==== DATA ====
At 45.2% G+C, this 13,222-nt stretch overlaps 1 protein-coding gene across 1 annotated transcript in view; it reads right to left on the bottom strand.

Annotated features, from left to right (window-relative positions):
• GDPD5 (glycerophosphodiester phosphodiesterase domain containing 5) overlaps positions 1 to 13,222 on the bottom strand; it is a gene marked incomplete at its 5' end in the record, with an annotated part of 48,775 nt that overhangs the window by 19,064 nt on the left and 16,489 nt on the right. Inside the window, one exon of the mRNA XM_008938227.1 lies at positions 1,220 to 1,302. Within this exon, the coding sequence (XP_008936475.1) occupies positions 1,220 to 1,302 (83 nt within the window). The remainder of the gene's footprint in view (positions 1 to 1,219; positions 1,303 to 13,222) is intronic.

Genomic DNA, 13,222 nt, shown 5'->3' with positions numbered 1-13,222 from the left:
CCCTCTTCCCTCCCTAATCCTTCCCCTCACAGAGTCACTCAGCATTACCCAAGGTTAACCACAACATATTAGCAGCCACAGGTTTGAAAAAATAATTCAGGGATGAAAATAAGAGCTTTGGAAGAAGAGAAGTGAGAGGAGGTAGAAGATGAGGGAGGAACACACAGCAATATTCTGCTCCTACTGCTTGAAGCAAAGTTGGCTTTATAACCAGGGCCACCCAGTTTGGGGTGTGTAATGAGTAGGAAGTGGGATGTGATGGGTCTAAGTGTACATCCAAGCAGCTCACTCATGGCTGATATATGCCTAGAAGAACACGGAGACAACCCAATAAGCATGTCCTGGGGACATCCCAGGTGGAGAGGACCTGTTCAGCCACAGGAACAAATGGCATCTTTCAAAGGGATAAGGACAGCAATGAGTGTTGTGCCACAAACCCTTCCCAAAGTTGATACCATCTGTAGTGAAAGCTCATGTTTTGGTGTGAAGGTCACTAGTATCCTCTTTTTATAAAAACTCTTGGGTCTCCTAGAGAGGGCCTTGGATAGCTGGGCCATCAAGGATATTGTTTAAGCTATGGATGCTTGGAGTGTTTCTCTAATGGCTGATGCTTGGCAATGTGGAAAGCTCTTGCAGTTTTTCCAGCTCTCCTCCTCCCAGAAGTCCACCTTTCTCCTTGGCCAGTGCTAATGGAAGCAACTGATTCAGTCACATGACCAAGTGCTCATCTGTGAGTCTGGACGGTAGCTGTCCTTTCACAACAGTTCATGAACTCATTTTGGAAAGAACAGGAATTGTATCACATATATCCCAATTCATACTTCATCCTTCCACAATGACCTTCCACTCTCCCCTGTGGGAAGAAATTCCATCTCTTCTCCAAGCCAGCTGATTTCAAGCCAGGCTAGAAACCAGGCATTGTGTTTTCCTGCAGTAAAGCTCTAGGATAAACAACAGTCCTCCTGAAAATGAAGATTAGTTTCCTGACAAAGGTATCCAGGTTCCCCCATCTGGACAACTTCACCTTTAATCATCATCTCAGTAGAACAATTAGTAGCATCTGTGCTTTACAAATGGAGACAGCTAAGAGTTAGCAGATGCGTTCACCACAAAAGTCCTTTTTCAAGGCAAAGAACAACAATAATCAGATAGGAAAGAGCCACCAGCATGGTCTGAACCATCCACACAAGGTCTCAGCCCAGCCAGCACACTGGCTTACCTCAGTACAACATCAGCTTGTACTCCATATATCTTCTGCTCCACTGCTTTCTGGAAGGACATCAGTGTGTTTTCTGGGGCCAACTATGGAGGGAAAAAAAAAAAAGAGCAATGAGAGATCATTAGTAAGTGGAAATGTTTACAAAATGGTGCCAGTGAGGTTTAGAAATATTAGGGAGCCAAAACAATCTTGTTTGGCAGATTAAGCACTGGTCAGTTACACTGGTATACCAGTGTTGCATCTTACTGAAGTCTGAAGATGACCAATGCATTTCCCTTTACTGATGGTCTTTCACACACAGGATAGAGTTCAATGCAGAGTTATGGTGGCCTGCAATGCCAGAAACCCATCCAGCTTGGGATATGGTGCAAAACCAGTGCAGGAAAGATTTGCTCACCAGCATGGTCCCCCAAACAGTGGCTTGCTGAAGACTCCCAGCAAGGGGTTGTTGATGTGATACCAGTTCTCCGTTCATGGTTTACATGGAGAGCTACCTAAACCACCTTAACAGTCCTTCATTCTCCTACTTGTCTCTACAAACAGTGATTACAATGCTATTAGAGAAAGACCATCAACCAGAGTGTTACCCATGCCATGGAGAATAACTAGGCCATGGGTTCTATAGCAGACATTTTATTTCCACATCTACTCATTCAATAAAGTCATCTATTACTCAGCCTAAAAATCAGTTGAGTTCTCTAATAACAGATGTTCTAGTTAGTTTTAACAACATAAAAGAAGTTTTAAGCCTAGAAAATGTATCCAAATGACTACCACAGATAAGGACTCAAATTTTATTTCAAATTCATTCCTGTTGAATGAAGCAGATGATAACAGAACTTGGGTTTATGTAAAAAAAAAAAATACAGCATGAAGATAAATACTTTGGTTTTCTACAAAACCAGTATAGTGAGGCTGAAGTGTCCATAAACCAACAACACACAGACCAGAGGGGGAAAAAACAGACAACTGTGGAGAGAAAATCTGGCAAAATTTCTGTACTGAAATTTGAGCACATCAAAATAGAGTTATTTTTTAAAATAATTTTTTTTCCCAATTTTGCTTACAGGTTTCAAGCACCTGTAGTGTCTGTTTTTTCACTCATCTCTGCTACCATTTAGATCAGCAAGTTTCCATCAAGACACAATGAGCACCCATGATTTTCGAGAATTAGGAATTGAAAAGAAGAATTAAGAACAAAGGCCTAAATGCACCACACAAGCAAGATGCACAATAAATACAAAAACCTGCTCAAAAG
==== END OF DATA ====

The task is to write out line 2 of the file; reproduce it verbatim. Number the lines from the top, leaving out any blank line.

Annotated features, from left to right (window-relative positions):